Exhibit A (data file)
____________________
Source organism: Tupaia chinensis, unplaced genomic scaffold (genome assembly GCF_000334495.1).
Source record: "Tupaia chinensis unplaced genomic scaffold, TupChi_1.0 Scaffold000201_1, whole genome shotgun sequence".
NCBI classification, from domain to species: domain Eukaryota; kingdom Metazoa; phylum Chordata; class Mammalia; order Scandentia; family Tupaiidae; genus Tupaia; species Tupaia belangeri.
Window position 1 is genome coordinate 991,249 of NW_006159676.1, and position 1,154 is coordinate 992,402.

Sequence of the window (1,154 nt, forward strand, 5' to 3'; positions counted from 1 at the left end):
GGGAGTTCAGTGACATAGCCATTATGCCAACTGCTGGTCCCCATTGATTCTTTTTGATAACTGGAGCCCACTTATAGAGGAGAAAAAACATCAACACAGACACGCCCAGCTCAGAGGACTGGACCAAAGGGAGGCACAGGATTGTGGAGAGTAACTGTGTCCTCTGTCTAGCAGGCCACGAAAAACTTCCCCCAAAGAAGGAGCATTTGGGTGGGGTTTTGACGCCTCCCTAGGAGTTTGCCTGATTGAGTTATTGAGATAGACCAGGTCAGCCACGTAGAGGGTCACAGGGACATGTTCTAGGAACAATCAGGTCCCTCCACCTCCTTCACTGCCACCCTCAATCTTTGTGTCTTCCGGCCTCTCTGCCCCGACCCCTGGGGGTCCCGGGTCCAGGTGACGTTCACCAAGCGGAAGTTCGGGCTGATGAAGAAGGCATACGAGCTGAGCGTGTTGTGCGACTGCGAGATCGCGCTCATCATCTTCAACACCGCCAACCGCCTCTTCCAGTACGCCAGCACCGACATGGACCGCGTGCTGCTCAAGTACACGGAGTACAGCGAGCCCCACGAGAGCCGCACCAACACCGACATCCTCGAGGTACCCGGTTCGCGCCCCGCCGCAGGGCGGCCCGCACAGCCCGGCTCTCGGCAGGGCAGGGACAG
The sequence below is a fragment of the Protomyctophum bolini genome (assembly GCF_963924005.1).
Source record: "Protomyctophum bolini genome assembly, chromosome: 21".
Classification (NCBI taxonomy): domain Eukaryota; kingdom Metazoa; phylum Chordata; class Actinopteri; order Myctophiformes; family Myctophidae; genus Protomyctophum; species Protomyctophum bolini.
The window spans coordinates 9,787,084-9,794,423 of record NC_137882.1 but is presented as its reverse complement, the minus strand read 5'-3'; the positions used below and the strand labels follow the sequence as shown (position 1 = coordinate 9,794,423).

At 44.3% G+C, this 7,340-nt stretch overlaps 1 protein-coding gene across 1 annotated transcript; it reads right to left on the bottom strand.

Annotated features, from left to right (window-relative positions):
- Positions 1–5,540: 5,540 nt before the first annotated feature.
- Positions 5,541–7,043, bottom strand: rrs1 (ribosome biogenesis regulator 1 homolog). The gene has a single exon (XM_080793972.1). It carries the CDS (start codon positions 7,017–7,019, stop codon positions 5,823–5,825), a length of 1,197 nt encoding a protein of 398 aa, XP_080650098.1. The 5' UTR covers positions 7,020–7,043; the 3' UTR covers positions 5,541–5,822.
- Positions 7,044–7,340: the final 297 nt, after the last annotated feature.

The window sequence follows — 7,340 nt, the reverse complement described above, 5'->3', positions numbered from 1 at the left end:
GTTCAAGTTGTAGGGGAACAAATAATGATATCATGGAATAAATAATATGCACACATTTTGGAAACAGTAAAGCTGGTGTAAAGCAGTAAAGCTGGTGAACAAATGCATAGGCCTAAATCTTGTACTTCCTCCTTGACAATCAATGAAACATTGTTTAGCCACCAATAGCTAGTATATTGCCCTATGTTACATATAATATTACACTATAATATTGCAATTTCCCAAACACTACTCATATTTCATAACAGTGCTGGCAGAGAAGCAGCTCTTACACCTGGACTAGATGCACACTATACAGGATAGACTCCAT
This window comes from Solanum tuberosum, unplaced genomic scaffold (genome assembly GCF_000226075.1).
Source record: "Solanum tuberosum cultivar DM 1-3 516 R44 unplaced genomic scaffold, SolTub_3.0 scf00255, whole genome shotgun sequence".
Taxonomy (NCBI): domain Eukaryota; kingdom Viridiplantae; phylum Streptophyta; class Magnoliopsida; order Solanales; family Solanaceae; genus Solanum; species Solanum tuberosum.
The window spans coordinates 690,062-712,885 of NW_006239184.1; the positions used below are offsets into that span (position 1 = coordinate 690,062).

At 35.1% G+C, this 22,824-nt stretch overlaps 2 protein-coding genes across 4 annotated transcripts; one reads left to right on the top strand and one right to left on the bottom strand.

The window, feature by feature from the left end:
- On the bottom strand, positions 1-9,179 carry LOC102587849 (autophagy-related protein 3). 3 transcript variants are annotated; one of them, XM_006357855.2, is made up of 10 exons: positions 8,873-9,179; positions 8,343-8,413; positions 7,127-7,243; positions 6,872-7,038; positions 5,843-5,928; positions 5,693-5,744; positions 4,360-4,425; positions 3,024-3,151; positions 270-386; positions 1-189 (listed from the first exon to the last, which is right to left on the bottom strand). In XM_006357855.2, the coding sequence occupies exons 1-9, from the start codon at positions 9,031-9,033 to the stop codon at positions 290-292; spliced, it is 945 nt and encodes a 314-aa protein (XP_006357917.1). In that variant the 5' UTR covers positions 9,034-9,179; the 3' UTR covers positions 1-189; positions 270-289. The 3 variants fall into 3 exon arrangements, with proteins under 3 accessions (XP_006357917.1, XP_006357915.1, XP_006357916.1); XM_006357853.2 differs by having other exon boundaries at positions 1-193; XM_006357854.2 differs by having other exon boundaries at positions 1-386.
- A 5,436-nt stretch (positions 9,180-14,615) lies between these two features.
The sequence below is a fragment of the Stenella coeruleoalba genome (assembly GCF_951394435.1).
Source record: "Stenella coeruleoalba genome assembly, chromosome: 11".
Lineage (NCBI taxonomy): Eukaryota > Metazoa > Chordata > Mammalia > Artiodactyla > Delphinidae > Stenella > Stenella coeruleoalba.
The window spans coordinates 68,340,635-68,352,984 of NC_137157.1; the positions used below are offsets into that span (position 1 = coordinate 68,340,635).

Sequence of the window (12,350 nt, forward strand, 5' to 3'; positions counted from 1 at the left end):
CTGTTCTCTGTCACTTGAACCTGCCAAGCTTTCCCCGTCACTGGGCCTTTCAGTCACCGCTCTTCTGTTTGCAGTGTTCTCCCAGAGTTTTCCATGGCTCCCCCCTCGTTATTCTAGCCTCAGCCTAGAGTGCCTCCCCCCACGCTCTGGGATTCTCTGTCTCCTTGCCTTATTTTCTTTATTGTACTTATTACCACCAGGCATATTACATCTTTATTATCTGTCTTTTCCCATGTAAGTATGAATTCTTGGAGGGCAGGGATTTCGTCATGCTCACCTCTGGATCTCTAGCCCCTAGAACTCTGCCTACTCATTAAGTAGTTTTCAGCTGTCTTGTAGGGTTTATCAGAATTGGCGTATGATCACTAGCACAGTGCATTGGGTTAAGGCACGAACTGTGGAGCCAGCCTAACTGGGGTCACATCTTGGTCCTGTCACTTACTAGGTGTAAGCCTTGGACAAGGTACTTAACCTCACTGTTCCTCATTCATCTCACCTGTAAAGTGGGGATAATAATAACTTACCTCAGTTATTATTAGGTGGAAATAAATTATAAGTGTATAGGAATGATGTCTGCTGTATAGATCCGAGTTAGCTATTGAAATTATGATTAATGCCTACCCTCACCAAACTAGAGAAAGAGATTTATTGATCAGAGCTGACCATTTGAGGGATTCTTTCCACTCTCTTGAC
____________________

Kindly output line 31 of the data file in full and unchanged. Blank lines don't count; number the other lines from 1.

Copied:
CTGTTCTCTGTCACTTGAACCTGCCAAGCTTTCCCCGTCACTGGGCCTTTCAGTCACCGCTCTTCTGTTTGCAGTGTTCTCCCAGAGTTTTCCATGGCTCCCCCCTCGTTATTCTAGCCTCAGCCTAGAGTGCCTCCCCCCACGCTCTGGGATTCTCTGTCTCCTTGCCTTATTTTCTTTATTGTACTTATTACCACCAGGCATATTACATCTTTATTATCTGTCTTTTCCCATGTAAGTATGAATTCTTGGAGGGCAGGGATTTCGTCATGCTCACCTCTGGATCTCTAGCCCCTAGAACTCTGCCTACTCATTAAGTAGTTTTCAGCTGTCTTGTAGGGTTTATCAGAATTGGCGTATGATCACTAGCACAGTGCATTGGGTTAAGGCACGAACTGTGGAGCCAGCCTAACTGGGGTCACATCTTGGTCCTGTCACTTACTAGGTGTAAGCCTTGGACAAGGTACTTAACCTCACTGTTCCTCATTCATCTCACCTGTAAAGTGGGGATAATAATAACTTACCTCAGTTATTATTAGGTGGAAATAAATTATAAGTGTATAGGAATGATGTCTGCTGTATAGATCCGAGTTAGCTATTGAAATTATGATTAATGCCTACCCTCACCAAACTAGAGAAAGAGATTTATTGATCAGAGCTGACCATTTGAGGGATTCTTTCCACTCTCTTGAC